As coronavirus cases in Europe surged past the 200,000 mark on Tuesday, European Union finance ministers attended a video conference where they failed to agree on a credit line from the eurozone’s bailout fund meant to offer a lifeline to the continent’s economy, which is fast coming to a standstill.
While no amounts have even been mentioned, the main debate was about the form of a bailout. While southern European countries had hoped ministers would agree on creating special EU “corona bonds” to fund the economic fight, other countries — including the Netherlands and Germany — remained opposed to the idea.
“We still need more work, this was the conclusion of this evening,” Portuguese Finance Minister Mário Centeno, who chaired the meeting, told reporters afterwards. “The mandate that we get from [leaders] is absolutely key to the next steps.”
Compared to the corona bonds idea, many countries preferred the option of opening credit lines from the European Stability Mechanism (ESM), Centeno said, adding that nothing has been agreed yet.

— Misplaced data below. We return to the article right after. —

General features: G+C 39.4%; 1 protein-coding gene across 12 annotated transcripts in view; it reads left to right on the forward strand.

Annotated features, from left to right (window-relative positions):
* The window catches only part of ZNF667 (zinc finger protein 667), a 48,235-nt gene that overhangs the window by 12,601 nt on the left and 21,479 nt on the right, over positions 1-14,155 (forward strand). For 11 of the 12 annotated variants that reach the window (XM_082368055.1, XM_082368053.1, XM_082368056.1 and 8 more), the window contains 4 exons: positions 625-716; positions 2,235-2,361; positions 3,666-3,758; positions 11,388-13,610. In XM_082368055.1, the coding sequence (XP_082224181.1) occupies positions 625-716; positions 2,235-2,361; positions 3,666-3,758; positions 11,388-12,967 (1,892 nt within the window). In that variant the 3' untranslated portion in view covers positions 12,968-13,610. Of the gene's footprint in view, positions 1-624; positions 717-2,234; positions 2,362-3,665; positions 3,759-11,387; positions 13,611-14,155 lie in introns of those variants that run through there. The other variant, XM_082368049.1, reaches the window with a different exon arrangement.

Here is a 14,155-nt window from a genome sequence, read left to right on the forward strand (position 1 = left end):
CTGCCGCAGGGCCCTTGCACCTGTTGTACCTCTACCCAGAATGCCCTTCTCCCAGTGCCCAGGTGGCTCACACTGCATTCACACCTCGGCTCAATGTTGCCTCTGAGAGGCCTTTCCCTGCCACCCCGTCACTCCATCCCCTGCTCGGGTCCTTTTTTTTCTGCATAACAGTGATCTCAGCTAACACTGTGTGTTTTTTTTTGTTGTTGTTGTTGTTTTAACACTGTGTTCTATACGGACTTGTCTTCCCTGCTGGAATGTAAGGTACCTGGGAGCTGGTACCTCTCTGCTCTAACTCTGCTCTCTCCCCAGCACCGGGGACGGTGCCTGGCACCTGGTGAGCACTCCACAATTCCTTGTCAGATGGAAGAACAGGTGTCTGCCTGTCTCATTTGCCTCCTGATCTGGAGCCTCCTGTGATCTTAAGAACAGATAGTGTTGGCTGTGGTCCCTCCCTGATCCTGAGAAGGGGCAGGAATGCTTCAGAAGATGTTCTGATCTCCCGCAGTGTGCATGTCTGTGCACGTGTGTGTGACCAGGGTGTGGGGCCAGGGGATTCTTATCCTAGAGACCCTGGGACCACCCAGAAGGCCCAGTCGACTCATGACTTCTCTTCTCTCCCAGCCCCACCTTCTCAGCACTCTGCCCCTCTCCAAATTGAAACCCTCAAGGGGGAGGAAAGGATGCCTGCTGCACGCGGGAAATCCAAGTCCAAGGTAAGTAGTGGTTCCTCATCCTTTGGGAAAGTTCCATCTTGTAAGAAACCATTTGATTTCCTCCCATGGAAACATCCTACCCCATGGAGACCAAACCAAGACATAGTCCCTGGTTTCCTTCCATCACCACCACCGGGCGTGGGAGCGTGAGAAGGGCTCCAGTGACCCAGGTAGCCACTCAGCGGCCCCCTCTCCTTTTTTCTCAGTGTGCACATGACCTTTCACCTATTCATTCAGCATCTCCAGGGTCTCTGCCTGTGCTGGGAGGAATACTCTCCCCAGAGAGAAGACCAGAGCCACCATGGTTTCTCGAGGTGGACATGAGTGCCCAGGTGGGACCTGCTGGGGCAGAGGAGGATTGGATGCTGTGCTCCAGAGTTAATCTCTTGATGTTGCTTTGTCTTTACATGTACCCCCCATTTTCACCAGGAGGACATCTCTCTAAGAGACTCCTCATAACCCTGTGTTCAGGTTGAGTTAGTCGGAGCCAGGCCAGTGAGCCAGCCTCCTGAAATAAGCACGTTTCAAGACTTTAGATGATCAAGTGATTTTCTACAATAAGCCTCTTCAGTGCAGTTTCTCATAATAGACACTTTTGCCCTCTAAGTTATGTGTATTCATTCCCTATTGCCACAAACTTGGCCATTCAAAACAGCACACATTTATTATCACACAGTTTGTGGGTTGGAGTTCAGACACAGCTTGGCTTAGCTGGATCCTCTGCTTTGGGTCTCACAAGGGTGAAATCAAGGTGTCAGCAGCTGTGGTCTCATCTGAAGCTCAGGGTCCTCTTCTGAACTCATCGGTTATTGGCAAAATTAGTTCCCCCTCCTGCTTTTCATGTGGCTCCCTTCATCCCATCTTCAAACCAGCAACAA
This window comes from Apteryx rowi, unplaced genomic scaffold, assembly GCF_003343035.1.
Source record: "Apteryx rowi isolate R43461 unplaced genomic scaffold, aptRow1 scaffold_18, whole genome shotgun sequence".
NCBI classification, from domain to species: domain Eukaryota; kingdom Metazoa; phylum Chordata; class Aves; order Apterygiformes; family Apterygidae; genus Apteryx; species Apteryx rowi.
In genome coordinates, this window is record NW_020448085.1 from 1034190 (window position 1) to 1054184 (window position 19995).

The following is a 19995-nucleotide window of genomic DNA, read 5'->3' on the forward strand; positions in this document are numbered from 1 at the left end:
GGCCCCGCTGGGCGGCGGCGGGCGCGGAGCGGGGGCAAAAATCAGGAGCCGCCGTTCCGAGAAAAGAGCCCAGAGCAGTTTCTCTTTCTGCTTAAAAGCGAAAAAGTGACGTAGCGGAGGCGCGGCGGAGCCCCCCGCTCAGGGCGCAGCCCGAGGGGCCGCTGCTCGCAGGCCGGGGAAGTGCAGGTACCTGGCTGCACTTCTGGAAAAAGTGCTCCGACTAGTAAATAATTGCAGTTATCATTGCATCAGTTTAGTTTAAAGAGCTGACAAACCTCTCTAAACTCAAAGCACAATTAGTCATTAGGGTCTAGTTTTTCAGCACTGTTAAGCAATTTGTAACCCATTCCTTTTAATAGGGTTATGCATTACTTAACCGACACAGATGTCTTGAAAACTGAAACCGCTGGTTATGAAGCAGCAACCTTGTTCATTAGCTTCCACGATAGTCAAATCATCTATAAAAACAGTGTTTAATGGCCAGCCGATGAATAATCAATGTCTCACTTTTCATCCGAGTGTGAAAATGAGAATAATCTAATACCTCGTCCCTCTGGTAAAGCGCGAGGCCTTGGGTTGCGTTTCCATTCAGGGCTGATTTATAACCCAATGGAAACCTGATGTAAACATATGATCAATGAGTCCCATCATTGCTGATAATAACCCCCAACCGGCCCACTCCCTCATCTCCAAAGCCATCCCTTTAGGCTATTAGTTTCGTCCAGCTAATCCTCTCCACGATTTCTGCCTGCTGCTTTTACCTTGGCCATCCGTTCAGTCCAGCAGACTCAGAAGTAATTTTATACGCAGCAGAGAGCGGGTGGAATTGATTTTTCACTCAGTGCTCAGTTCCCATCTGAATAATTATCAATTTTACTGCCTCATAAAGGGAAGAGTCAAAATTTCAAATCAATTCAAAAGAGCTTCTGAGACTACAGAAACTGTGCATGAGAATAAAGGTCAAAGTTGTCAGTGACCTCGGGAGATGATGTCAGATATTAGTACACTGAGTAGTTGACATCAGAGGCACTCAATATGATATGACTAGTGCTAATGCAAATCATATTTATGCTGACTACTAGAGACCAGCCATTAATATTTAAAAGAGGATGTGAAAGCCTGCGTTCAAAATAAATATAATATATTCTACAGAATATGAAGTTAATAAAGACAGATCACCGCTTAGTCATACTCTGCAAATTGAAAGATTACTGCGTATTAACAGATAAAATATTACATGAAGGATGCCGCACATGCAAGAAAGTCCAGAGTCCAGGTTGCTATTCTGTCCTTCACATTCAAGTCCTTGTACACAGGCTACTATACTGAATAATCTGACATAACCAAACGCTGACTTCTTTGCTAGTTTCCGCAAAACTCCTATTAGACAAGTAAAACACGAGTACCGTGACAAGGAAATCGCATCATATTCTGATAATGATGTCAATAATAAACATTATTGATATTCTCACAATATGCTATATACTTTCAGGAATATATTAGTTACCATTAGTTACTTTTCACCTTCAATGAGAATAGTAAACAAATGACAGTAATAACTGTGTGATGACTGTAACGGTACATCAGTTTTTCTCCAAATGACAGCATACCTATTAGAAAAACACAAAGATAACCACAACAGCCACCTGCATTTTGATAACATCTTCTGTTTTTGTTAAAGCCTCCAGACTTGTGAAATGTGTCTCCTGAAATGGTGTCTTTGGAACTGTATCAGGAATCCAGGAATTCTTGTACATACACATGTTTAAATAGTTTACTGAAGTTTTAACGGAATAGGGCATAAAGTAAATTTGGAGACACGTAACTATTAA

ESM chief Klaus Regling said there was support for an idea of credit lines that could support 2 percent of the eurozone country’s economic output and would come with conditions on how governments could use the money.
As a consequence, the issue will have to be addressed by the leaders of the EU governments, who are planning a summit meeting by videoconference on Thursday.
The number of confirmed coronavirus cases in Europe rose from 196,842 on Monday to 220,799 on Tuesday, with casualties rising from 10,372 to 12,139.
The Financial Times reported on Tuesday that business activity has now crashed to a record low in both Europe and the United States.
Title image: French soldiers discuss inside the military field hospital built in Mulhouse, eastern France, Monday March 23, 2020. The Grand Est region is now the epicenter of the outbreak in France, which has buried the third most virus victims in Europe, after Italy and Spain. (AP Photo/Jean-Francois Badias)